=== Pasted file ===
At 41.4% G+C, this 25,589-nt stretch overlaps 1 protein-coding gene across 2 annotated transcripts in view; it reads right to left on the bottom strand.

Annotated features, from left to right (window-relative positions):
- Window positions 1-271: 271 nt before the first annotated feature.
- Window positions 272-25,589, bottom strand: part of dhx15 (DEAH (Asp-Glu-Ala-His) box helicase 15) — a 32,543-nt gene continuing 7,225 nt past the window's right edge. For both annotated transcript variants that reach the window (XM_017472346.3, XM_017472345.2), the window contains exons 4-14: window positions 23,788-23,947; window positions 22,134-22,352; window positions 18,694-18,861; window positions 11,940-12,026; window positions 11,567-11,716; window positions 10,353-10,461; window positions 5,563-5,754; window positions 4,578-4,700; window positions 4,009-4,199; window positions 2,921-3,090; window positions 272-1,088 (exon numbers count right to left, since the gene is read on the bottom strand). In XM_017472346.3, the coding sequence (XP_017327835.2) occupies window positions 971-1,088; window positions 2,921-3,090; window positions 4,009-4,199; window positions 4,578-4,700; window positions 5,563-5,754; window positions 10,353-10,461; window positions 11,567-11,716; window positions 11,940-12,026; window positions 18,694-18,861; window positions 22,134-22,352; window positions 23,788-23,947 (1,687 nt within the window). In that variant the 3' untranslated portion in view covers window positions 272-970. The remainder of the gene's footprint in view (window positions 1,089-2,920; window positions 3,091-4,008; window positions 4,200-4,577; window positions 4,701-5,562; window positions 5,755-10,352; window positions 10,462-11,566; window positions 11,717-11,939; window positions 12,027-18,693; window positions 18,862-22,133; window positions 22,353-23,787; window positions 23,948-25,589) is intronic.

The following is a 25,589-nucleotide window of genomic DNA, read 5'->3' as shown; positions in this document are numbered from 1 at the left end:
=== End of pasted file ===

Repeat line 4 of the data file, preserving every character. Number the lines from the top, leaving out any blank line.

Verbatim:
- Window positions 272-25,589, bottom strand: part of dhx15 (DEAH (Asp-Glu-Ala-His) box helicase 15) — a 32,543-nt gene continuing 7,225 nt past the window's right edge. For both annotated transcript variants that reach the window (XM_017472346.3, XM_017472345.2), the window contains exons 4-14: window positions 23,788-23,947; window positions 22,134-22,352; window positions 18,694-18,861; window positions 11,940-12,026; window positions 11,567-11,716; window positions 10,353-10,461; window positions 5,563-5,754; window positions 4,578-4,700; window positions 4,009-4,199; window positions 2,921-3,090; window positions 272-1,088 (exon numbers count right to left, since the gene is read on the bottom strand). In XM_017472346.3, the coding sequence (XP_017327835.2) occupies window positions 971-1,088; window positions 2,921-3,090; window positions 4,009-4,199; window positions 4,578-4,700; window positions 5,563-5,754; window positions 10,353-10,461; window positions 11,567-11,716; window positions 11,940-12,026; window positions 18,694-18,861; window positions 22,134-22,352; window positions 23,788-23,947 (1,687 nt within the window). In that variant the 3' untranslated portion in view covers window positions 272-970. The remainder of the gene's footprint in view (window positions 1,089-2,920; window positions 3,091-4,008; window positions 4,200-4,577; window positions 4,701-5,562; window positions 5,755-10,352; window positions 10,462-11,566; window positions 11,717-11,939; window positions 12,027-18,693; window positions 18,862-22,133; window positions 22,353-23,787; window positions 23,948-25,589) is intronic.